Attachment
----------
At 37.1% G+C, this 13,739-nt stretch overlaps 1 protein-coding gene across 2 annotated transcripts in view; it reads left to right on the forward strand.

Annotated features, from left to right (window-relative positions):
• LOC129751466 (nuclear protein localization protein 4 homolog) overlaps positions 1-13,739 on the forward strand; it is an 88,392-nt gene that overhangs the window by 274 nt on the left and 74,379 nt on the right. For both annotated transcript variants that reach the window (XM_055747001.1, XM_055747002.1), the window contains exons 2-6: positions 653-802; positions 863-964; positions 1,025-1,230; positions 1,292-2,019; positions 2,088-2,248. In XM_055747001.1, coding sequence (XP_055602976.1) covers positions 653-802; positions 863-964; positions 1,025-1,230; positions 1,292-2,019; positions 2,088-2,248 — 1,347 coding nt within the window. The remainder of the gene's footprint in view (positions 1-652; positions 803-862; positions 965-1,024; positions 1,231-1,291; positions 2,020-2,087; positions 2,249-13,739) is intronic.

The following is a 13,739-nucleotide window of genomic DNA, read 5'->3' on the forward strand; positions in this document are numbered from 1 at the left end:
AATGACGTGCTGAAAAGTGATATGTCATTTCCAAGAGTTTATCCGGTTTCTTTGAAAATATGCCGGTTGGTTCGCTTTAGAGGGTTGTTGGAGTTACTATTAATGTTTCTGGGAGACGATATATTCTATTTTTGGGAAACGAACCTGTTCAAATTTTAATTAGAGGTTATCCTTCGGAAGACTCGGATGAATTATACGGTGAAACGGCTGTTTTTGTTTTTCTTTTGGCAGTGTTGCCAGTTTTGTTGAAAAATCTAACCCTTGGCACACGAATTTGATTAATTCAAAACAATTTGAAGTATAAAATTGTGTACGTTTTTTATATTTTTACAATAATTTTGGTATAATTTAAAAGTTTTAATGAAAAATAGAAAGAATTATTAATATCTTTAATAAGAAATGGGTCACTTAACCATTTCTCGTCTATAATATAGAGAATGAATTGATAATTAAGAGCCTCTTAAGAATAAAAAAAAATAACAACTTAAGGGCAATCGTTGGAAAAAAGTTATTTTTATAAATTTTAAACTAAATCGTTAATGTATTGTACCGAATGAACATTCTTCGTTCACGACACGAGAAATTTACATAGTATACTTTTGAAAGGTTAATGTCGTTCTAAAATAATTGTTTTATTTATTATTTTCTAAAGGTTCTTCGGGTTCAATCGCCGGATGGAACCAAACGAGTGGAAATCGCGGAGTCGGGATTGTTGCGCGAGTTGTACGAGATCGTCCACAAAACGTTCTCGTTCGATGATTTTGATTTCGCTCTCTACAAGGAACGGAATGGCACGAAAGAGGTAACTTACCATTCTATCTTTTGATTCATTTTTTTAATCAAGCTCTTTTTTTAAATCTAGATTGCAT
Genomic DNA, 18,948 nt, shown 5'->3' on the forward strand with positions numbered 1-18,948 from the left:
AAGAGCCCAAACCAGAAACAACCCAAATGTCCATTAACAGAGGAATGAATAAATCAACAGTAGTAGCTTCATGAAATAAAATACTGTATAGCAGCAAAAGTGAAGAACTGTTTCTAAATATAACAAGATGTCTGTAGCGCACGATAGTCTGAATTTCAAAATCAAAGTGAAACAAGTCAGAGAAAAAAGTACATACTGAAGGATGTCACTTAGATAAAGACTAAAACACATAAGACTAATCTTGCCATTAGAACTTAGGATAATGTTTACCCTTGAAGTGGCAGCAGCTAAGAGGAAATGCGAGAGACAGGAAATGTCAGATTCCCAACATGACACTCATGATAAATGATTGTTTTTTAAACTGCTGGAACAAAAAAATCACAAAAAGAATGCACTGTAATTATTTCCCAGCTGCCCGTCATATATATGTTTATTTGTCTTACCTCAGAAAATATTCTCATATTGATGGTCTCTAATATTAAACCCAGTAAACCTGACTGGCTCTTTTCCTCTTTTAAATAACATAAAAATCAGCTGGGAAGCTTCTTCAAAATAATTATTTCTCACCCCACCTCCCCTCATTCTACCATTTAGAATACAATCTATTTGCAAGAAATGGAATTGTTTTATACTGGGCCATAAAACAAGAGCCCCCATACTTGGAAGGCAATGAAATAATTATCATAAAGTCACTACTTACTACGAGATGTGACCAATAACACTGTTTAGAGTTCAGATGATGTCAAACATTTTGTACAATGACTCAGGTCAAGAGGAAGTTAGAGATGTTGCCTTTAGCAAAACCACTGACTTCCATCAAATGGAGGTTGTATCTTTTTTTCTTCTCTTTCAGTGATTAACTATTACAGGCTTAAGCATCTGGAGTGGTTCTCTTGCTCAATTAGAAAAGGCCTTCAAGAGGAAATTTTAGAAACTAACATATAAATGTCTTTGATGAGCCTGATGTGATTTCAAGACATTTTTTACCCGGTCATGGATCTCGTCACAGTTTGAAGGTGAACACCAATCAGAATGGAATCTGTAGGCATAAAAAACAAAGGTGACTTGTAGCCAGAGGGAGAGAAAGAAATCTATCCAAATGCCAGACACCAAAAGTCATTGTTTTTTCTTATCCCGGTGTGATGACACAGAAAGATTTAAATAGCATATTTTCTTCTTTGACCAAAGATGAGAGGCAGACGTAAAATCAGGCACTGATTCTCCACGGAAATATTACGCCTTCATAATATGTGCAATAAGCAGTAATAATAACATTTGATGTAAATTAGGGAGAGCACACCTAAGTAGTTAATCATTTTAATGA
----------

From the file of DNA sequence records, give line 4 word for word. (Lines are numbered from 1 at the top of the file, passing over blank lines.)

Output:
The following is a 13,739-nucleotide window of genomic DNA, read 5'->3' on the forward strand; positions in this document are numbered from 1 at the left end: